Medico-legal risk: What physicians involved in gynecology surgery need to know

Know your risk – data by clinical specialty

A physician consults with her patient.

3 minutes

Published: May 2023

As of the end of 2022, 1,722 CMPA members were obstetricians and gynecologists (Type of Work 93), and 285 were gynecology surgeons (TOW 84). In addition, some general surgeons, urologists, plastic surgeons, and anesthesiologists may have been potentially involved in gynecological surgeries that were not related to labor and delivery.

These graphs depict findings drawn from the 350 civil legal cases, College complaints, and hospital matters involving gynecological surgery that were closed by the CMPA between 2016 and 2020. They are provided here to help you understand your medico-legal risk, and they are accompanied by key learning resources that will help you mitigate that risk level.

What are the most common patient complaints? (n=350)

Deficient assessment (47%), Inadequate consent process (39%), Diagnostic error (36%), Injury associated with healthcare procedure (35%), Inadequate monitoring or follow-up (26%), Communication breakdown with patient (21%)

  •   Deficient assessment (47%)
  •   Inadequate consent process (39%)
  •   Diagnostic error (36%)
  •   Injury associated with healthcare procedure (35%)
  •   Inadequate monitoring or follow-up (26%)
  •   Communication breakdown with patient (21%)

Complaints are a reflection of the patient’s perception that a problem occurred during care. There may be more than one complaint per case. These complaints are not always supported by peer expert 1 opinion. Peer experts may not be critical of the care provided, or may have criticisms that are not part of the patient allegation.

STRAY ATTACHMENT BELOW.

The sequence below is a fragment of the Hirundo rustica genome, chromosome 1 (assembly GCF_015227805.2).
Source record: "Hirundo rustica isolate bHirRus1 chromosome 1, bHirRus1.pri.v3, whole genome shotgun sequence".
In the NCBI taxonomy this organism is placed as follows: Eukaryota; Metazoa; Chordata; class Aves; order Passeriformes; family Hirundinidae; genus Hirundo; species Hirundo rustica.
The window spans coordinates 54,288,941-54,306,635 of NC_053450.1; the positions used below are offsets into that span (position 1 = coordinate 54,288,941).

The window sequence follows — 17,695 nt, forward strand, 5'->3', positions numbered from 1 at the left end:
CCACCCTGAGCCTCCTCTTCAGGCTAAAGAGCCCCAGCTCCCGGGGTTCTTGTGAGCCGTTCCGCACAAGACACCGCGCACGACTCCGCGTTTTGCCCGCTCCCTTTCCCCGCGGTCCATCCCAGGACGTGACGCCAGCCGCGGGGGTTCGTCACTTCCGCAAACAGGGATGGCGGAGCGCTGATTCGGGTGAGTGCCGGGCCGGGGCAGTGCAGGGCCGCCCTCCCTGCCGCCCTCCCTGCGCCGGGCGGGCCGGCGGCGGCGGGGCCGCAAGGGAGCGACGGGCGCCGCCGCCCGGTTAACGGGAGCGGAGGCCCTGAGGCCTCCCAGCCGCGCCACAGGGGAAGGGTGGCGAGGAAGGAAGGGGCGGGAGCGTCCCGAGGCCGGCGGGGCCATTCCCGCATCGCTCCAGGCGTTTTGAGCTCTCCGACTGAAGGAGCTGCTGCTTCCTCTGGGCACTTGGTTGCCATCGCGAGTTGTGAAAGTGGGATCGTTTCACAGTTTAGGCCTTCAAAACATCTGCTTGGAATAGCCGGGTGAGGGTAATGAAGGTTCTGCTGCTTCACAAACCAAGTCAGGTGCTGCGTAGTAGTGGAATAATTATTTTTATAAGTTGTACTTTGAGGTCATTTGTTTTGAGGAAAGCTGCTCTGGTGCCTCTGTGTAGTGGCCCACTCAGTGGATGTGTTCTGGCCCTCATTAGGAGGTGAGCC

Our learning resources can help you develop best practices relevant to your work in gynecological surgery:

What are the most frequent interventions with peer expert criticism? (n=350)

Abdominal hysterectomy (84%), Abdominal salpingectomy/oophorectomy (79%), Laparoscopic salpingectomy/oophorectomy (55%), Vaginal hysterectomy (51%), Laparoscopic hysterectomy (50%), Lysis of adhesions (39%)

  •   Abdominal hysterectomy (84%)
  •   Abdominal salpingectomy/oophorectomy (79%)
  •   Laparoscopic salpingectomy/oophorectomy (55%)
  •   Vaginal hysterectomy (51%)
  •   Laparoscopic hysterectomy (50%)
  •   Lysis of adhesions (39%)

Intervention frequencies among medico-legal cases are likely representative of physicians’ practice patterns and do not necessarily reflect high-risk interventions.

Patient injuries often observed in these procedures include accidental puncture and perforation to the bladder or intestines, and injuries to the ureters or blood vessels.

The most common peer expert criticisms on these interventions include:

  • Deficient patient assessment
  • Inadequate informed consent process
  • Failure to perform a diagnostic test or intervention
  • Deviation from a clinical protocol or procedure
  • Inadequate documentation

What are the top factors associated with severe patient harm? 2 (n=350)

The following risk management considerations have been identified for physicians involved in gynecology surgeries:

Factors associated with severe patient harm.

Patient factors3

  • ASA status 3 or above4
  • Obesity
  • Endometrial glandular hyperplasia
  • Sepsis due to intra-operative bowel injury
  • Hemorrhage due to intra-operative injury to iliac/uterine blood vessels

Provider factors5

  • Deficient patient assessment